In “Zeitoun,” what Dave Eggers has found in the Katrina mud is the full-fleshed story of a single family, and in telling that story he hits larger targets with more punch than those who have already attacked the thematic and historic giants of this disaster. It’s the stuff of great narrative nonfiction.
Eggers, the boy wonder of good intentions, has given us 21st-century Dickensian storytelling — which is to say, a character-driven potboiler with a point. But here’s the real trick: He does it without any writerly triple-lutzes or winks of postmodern irony. There are no rants against President Bush, no cheap shots at the authorities who let this city drown. He does it the old-fashioned way: with show-not-tell prose, in the most restrained of voices.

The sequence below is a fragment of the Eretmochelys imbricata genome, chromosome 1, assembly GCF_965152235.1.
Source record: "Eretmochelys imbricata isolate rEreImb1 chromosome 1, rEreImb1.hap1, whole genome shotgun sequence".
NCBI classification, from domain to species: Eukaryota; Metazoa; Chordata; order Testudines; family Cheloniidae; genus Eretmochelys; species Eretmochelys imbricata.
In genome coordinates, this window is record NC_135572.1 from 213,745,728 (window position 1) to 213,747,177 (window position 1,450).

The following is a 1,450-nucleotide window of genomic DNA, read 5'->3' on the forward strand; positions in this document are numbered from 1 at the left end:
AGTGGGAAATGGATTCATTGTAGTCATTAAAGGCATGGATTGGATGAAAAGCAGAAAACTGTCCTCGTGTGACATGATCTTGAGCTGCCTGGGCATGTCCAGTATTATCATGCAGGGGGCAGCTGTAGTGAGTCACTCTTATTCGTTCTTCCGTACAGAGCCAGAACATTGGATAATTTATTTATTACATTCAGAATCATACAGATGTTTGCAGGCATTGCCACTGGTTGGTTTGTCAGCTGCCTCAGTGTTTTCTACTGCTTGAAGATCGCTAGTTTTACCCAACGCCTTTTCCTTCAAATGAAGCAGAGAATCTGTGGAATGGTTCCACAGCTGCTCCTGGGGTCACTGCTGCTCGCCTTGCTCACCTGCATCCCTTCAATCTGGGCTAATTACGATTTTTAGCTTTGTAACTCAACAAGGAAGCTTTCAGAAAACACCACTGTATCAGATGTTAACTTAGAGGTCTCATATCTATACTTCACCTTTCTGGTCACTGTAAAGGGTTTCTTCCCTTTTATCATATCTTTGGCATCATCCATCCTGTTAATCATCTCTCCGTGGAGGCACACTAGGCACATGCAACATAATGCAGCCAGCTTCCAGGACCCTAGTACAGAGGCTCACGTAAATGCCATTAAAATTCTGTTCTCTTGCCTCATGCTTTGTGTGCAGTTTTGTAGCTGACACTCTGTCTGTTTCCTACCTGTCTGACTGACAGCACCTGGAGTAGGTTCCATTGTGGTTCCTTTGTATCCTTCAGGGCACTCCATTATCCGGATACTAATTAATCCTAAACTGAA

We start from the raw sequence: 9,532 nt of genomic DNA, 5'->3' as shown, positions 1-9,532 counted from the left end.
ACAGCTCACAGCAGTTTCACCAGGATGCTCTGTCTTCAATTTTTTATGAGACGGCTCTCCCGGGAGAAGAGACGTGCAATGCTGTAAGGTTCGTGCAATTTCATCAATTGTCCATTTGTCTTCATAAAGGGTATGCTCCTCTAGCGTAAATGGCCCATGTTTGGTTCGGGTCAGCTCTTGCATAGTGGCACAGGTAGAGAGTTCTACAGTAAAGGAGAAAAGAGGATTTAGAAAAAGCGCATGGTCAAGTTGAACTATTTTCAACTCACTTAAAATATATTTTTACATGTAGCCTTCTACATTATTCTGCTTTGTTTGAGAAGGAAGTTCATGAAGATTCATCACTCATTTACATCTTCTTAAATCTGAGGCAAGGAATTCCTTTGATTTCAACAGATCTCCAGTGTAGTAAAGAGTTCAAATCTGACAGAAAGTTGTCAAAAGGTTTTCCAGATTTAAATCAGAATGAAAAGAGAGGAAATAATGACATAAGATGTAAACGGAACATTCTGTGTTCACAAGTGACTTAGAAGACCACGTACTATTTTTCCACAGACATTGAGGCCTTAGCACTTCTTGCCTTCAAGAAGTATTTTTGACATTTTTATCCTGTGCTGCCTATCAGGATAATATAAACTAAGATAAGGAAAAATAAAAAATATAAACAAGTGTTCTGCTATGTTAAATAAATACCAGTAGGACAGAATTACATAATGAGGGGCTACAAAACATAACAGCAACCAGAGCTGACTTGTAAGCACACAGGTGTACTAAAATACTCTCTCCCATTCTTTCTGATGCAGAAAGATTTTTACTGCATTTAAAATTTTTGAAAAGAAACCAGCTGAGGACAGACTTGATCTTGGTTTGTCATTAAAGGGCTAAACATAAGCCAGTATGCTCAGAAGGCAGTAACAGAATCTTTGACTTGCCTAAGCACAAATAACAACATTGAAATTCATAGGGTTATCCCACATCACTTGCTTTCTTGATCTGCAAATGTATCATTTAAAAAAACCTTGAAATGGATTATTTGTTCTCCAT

The review makes me think of Lanterns on the Levee.